tunnel2When it comes to maximizing the productivity of a project and tunnel expansion in general, one of your best friends in the field will be your cutterhead. When you’re expanding a tunnel you’re on a budget, which means that staying productive and keeping the project moving forward is of the utmost importance.

Production rates vary depending on both the size of the cutterhead and its overall power. Another variable that will majorly affect productivity will be the compressive strength of the rock in question, which is why understanding how your cutterhead works and picking the right one for the job is so important.

Consist Results

When you’re involved in a tunneling operation, you’ll want to pay close attention to the cutterhead you choose to use to meet your needs. Cutterheads are pieces of equipment that are specifically engineered with consistent dimensions that optimize both the speed and the cutting size capacity of the job ahead of you.

The aforementioned consistency creates a vertical trench wall that is smooth, all the while leaving the rock mass surrounding it untouched. These are the tools you should be using to get those incredibly precise cuts you need.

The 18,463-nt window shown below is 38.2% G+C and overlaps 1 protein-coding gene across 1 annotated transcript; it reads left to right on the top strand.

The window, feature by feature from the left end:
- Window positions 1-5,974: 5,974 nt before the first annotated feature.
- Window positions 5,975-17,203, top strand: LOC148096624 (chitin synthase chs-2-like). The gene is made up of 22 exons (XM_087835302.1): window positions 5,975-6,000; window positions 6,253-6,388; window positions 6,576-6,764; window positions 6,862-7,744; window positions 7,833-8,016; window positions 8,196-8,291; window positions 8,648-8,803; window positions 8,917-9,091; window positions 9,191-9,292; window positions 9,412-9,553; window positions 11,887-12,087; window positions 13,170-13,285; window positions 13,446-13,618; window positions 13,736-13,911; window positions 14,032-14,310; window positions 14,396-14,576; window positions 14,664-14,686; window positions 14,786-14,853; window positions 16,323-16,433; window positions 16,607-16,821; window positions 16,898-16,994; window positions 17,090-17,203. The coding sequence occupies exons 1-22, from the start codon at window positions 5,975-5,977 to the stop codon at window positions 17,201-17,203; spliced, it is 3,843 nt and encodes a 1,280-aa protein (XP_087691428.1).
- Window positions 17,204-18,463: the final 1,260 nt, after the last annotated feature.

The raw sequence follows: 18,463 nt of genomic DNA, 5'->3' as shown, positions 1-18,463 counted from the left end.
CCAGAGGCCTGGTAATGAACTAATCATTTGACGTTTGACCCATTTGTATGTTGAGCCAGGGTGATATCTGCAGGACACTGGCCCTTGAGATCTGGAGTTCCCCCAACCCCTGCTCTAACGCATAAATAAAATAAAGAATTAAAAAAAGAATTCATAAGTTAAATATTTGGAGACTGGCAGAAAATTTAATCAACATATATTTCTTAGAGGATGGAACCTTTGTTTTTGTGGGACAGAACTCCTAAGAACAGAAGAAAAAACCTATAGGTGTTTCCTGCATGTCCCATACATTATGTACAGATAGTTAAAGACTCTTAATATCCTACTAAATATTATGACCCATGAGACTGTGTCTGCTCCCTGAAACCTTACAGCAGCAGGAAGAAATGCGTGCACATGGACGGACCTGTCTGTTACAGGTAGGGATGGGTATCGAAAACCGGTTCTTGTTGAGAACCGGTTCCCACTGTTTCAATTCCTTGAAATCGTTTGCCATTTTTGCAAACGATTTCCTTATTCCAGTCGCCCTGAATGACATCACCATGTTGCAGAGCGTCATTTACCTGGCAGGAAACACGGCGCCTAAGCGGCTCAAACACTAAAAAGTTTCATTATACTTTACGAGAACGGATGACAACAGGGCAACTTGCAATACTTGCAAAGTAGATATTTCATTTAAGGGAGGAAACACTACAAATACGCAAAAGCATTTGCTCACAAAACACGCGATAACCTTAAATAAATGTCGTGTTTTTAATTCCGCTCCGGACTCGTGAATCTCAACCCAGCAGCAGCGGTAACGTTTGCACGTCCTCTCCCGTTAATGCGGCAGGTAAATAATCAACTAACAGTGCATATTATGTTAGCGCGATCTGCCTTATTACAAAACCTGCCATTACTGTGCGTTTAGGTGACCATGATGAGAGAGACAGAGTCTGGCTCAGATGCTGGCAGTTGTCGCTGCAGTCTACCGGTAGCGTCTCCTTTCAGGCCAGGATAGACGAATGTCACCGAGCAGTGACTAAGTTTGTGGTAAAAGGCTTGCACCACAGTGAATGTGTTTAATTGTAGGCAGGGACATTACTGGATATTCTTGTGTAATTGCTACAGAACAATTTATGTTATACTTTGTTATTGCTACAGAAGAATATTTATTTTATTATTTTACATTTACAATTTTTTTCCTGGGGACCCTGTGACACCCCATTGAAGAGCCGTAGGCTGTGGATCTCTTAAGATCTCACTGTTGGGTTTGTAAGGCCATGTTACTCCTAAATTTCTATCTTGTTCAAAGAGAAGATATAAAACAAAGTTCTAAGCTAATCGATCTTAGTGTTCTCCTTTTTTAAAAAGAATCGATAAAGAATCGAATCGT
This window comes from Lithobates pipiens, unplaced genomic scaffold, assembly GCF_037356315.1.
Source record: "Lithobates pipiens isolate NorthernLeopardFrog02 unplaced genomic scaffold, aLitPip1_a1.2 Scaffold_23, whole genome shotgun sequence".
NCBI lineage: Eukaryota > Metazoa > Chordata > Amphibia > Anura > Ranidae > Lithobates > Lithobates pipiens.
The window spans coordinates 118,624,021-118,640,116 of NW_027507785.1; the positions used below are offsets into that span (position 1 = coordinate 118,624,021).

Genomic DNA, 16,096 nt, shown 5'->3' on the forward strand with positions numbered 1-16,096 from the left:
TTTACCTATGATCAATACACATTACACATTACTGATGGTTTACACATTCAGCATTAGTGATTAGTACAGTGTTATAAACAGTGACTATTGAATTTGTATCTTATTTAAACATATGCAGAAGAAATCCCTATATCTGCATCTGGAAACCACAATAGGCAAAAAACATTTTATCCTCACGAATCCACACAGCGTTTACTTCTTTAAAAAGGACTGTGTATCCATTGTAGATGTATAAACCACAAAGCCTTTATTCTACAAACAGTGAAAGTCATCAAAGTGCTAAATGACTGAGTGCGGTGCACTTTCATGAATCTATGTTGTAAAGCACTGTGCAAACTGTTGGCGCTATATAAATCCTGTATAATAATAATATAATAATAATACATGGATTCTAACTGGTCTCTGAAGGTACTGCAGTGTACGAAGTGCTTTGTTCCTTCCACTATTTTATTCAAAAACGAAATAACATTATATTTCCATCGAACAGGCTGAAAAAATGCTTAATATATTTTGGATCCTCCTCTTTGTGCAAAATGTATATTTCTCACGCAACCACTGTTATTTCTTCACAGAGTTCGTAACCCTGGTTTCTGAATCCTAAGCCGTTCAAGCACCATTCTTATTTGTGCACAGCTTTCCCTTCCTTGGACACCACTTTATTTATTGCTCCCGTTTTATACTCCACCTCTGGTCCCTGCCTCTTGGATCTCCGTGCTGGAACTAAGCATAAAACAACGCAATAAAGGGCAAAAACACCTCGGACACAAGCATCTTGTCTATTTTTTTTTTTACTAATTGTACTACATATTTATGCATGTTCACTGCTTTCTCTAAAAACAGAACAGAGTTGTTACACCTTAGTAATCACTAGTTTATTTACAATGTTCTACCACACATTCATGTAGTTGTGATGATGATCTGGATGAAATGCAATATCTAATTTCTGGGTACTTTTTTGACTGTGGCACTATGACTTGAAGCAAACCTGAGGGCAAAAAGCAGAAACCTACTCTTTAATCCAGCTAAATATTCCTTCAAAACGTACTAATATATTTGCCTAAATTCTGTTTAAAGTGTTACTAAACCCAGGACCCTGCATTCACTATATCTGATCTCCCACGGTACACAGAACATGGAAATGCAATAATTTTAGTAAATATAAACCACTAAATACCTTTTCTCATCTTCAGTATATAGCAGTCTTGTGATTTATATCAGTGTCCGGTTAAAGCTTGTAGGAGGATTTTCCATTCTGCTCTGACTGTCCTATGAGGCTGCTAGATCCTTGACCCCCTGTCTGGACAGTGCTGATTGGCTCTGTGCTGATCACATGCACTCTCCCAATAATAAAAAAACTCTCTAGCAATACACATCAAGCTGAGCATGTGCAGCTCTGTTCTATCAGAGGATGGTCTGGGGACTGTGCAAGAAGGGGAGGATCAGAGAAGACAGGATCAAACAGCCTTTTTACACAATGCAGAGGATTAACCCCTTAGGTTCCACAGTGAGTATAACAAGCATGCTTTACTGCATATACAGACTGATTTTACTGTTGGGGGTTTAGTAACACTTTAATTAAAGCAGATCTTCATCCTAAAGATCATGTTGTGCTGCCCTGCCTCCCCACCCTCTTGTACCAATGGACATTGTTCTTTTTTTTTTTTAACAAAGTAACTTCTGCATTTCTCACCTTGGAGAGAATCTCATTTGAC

Selecting the Right Size

Another important factor to know is that each cutterhead you use will have a slightly unique width. Traditional units vary in size from between 19 inches and 55 inches in width. Size has a major impact on your overall project productivity.

The largest cutterheads available for soft rock jobs can offer over 60 cubic yards per hour in production, for example. The design of a cutterhead also requires a gear casing that leaves a gap in the middle of the drums. This gap is also referred to as the “no cut zone” and contributes to an actual cutting width that is a few inches larger than the overall unit width.

Cut Virtually Any Type of Rock 

Cutterheads are known for being able to cut through virtually any type of rock that you can find. It is important to keep in mind, however, that there will be some rock surfaces that are impractical for use with a standard cutterhead.

Igneous rocks are very hard, for example, which means that production rates will be low. If you want to maximize the project productivity for shale, on the other hand, you can use a cutterhead to meet all of your needs and then some.